This is just my two-cents.
1. Have the hunter choose between ranged or melee focus for attacks just like the ranger.
2. Hunters can never have more than one animal companion due to the strong bonds between them.
3. Hunter's spells can be cast on the animal companion only (i.e. buff, heal, etc...)
4. In addition to normal animal progression the hunter's animal companion gains an additional hit die, +1 to attack, bonus to AC etc...
These are just my quick thoughts.
The Beard wrote:
This is what happens with hybrids classes; you are taking on two roles (fighter and priest) so you need the stats to correlate in order to be effective. "Pure" classes don't have this problem.
The warpriest is a hybrid class and should be created as such; war = fighting and priest = healing. The class should be able to do both effectively without outpacing their parent class. It's the same formula used in WoW, which we know our friends at Pazio play. Look at the the WoW shaman; it can heal, do ranged dps or melee dps, but by no means can it do more dps than say hunter or rogue, they class isn't built that way and shouldn't be.
A hybrid class gives an alternative to playing the parent classes for those that are looking for something different. I don't want a warpriest to do more damage than a fighter, nor do I want it to outheal a cleric, but if my group is lacking one of these two classes, then this is where the warpriest would fit in.
Personally I would try to understand the flavor of the class first, then I would worry about mechanics. What's the point of getting mired in mechanics that may or may not be there? Playtest the class, send feed back, and then move on to another class. Some of you are taking the fun out of the playtest and missing the point entirely.
We can agree to disagree, but as it stands now the class doesn't seem to set itself apart from the other divine classes. I would think that from a flavor standpoint it would make sense (to me at least) that their faith is what armors them (i.e. wisdom).
I wish there was more play-testing information in this thread, because I think it would go a long ways in answering some of the questions and theories that some of you have. I don't currently have a group so I'm unable to play-test the class myself, so I'm totally dependent on reading these forums for the information I'm looking for.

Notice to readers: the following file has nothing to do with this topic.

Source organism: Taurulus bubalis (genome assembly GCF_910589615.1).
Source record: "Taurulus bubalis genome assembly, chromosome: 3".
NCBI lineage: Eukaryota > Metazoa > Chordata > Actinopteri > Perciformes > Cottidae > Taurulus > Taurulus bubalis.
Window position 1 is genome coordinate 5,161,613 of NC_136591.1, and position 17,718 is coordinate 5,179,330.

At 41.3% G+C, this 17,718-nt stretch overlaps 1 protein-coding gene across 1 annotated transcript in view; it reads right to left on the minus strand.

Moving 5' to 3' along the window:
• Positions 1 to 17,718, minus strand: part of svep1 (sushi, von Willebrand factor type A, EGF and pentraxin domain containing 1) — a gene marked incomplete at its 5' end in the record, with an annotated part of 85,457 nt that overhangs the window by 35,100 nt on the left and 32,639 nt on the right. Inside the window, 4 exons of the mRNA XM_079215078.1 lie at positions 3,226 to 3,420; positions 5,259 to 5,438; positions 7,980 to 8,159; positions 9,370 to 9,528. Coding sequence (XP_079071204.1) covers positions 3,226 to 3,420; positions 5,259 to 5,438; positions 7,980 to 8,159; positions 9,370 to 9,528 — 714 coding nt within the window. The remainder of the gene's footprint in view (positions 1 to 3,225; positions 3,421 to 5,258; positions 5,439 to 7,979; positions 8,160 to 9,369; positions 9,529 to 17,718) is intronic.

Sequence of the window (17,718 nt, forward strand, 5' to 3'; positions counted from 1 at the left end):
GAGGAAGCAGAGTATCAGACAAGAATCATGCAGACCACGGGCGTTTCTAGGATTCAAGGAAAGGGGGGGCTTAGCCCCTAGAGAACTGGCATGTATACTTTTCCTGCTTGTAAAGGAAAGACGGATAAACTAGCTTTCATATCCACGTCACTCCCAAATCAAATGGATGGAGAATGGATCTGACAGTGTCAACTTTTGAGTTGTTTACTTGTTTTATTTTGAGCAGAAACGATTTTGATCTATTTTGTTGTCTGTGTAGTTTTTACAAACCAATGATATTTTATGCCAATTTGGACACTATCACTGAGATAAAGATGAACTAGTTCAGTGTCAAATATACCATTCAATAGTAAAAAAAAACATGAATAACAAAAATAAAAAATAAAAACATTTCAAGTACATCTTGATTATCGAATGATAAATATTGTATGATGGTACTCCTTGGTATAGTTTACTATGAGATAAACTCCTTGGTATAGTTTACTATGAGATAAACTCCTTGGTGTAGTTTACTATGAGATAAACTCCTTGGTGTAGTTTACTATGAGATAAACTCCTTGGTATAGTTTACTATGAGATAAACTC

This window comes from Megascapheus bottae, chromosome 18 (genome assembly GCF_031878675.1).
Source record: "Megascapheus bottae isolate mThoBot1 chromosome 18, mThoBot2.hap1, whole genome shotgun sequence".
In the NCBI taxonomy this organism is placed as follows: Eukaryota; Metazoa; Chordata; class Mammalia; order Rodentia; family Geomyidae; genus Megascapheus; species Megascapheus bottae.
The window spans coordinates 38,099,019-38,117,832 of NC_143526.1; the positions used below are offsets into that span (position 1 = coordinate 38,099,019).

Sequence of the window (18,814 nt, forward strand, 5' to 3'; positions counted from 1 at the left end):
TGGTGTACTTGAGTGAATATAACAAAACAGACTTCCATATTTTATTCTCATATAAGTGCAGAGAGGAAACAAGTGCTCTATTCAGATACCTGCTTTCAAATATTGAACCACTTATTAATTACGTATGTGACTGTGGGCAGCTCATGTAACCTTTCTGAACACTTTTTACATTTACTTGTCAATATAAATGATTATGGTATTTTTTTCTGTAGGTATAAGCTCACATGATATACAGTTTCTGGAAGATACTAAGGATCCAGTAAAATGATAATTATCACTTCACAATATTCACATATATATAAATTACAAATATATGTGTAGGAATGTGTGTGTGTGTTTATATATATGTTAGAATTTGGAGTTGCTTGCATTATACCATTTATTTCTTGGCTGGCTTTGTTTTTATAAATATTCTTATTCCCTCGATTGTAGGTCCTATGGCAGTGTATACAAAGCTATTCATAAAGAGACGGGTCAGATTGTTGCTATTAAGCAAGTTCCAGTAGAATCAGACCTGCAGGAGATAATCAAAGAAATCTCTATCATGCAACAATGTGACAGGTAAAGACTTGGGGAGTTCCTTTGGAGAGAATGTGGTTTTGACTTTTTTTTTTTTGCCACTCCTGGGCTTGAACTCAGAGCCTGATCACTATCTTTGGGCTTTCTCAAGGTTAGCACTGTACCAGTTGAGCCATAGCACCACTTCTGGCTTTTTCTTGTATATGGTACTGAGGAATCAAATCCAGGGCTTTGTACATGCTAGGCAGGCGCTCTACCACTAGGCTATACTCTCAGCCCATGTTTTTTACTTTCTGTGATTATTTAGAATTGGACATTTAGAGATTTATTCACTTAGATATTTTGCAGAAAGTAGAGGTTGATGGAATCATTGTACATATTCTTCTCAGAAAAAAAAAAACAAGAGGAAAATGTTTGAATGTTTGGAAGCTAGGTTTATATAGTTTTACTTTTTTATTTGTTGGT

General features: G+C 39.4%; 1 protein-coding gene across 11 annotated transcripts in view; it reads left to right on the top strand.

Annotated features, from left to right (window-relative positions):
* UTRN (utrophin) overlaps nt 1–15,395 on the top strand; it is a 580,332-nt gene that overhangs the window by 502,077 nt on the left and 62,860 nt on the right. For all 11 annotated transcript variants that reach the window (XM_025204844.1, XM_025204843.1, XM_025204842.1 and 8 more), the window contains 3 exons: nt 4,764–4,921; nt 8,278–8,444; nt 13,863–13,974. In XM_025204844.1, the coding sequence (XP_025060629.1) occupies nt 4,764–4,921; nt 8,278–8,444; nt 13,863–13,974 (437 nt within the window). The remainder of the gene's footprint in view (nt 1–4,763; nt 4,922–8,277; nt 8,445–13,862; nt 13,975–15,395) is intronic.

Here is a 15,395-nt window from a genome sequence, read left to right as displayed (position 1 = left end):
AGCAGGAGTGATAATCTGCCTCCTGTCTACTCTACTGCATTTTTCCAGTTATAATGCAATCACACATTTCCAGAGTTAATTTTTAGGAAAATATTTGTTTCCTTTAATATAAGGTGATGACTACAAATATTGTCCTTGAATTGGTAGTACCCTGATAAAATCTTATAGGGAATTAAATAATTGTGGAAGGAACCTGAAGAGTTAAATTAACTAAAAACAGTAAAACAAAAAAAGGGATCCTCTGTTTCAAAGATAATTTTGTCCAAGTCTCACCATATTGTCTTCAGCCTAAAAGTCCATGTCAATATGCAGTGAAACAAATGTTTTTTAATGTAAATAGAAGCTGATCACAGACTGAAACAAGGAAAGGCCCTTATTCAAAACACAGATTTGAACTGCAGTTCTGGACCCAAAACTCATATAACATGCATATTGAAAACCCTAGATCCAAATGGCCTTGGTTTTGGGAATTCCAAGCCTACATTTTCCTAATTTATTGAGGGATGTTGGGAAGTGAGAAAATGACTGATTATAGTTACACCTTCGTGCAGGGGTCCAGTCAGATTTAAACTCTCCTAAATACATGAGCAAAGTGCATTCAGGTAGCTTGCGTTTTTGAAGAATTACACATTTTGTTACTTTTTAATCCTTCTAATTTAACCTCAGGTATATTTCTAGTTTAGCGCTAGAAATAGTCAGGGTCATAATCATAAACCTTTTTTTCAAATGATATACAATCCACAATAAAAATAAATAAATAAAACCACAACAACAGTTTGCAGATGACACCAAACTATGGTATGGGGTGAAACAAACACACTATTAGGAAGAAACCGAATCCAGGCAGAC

With that being said I would restrict warpriest to light armor, and give them an AC buff derived from wisdom similar to monk. I would also give them access to two-handed weapons only, that way you don't have to worry about deity-specific weapons like star-knives.
In addition I would drop Channel Energy in lieu of an persistent aura of some sort that perhaps aids either combat, defense, or healing, which would allow the warpriest to fill a role as needed. A few of you said something about a divine magus which I think would a great idea source for this class.
I too would like to see a divine magus class, but maybe that's better saved for an archetype. However, when I think of a warpriest I think of the class found in Warhammer Fantasy Roleplay (and the now defunct MMO); a divine character who wears medium armor and wields two-handed weapons. Her spells are buffs for the party and some healing. She's not a good as the paladin in combat, nor as good as the cleric in healing, but if you need someone to do a little bit of both she'll fill that spot nicely.
Some of you are taking this way to serious. The designers at Paizo have decided to restrict multi-classing for a reason. How about play-testing the new hybrids that have been out for less than 24 hours, and then send that information to Paizo. Who knows, maybe with your feedback they'll agree that multi-classing hybrids are a good idea.